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VA Social Workers Pressured to Discharge Vulnerable Patients from Community Living to Private Care

Disclosure of Wrongdoing
OSC has alerted the President to investigative findings showing that management at a VA medical center pressured social workers to inappropriately discharge patients from VA Community Living Centers.

​The U.S. Office of Special Counsel (OSC) has alerted the President and Congress to investigative findings showing that management at a U.S. Department of Veterans Affairs (VA) medical center in Coatesville, Pennsylvania (Coatesville VAMC) pressured social workers to inappropriately discharge patients from VA Community Living Centers (CLC) into private nursing facilities. The findings demonstrated that discharged patients were not advised of their right to appeal these removals, and that patients with skilled nursing care needs were discharged when it was medically improper.

“I commend the whistleblower for alerting OSC to these serious allegations," said Special Counsel Henry J. Kerner. “The investigation found social workers were pressured to make discharge decisions that were not in the best interest of the patients. Moreover, discharged patients were not advised of appeal rights afforded to them under agency policy. I was disappointed by the VA's failure to hold management officials accountable for their actions. That is a disservice to the vulnerable veterans they were charged with helping."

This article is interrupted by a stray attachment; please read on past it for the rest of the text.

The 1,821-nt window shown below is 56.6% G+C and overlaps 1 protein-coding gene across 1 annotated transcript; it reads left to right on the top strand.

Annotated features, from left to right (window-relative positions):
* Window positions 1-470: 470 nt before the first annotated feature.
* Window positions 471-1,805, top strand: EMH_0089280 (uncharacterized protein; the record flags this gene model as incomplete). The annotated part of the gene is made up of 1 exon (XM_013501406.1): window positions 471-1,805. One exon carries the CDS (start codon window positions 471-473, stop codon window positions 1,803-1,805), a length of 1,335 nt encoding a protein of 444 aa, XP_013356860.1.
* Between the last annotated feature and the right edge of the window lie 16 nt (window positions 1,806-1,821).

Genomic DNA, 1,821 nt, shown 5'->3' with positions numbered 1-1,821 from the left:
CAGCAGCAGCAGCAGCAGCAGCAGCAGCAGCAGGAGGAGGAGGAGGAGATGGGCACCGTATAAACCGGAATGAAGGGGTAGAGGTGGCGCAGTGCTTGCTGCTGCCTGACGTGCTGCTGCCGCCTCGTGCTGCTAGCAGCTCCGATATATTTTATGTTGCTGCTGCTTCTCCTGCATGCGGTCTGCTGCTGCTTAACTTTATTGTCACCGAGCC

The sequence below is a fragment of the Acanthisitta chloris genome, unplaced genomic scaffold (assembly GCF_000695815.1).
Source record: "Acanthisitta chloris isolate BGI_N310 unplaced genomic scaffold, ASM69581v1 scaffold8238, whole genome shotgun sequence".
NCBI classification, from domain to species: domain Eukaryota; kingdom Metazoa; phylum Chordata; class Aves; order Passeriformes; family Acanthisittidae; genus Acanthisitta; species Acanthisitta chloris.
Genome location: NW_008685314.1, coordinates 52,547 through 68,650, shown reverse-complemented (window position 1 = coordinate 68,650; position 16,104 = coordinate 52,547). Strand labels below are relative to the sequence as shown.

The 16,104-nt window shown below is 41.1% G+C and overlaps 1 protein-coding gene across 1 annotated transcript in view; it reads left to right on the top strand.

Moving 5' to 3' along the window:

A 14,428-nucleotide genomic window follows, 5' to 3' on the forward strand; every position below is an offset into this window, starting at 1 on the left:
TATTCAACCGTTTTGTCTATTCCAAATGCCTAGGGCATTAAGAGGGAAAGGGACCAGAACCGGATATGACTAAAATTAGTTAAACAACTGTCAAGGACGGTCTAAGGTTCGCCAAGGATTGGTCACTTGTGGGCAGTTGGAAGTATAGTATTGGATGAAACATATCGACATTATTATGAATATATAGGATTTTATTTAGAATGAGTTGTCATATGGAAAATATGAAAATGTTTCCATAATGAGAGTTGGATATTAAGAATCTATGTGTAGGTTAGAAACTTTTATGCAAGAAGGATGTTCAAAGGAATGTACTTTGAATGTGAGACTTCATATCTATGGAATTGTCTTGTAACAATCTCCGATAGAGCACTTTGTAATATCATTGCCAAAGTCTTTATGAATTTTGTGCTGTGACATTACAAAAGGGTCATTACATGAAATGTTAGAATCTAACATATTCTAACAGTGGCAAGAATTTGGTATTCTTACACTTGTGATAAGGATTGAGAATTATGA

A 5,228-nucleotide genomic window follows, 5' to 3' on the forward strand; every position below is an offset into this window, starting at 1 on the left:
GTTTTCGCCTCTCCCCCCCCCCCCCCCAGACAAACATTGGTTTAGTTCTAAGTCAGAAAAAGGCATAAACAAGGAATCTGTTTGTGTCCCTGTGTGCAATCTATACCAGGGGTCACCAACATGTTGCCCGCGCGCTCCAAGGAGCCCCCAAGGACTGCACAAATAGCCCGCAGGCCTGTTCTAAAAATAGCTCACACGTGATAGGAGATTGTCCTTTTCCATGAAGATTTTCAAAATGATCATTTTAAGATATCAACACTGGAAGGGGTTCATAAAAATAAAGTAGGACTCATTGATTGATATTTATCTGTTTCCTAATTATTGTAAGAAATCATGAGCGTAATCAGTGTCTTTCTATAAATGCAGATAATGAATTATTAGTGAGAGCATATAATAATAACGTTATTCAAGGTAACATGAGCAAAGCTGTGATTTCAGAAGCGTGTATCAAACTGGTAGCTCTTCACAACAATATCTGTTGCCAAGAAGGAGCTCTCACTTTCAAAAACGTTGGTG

The investigation confirmed that in December 2017, Coatesville VAMC initiated a “Difficult to Discharge" (DTD) process at the CLC and established a list of designated patients at the direction of management. Social workers repeatedly objected, noting that patients included on the DTD list were still eligible for CLC admission and were not clinically appropriate for discharge.

During interviews, numerous social workers expressed concerns that due to leadership pressure, patients had been discharged from the CLC inappropriately. The investigation found several examples. In one case, a patient was told he needed to pick a medical foster home for discharge, over his objections and in violation of three different VA policies. In another case, managers requested repeated examinations of a patient by different doctors in an apparent effort to obtain an evaluation that could justify the patient's discharge. 

In his letter to the President, Special Counsel Kerner found that the VA's investigation did not appear reasonable and urged the VA to revisit accountability actions for senior leadership who endorsed and facilitated this conduct. He did, however, commend corrective actions taken by the agency and statements by the whistleblower that discharges are now being handled more appropriately at the facility.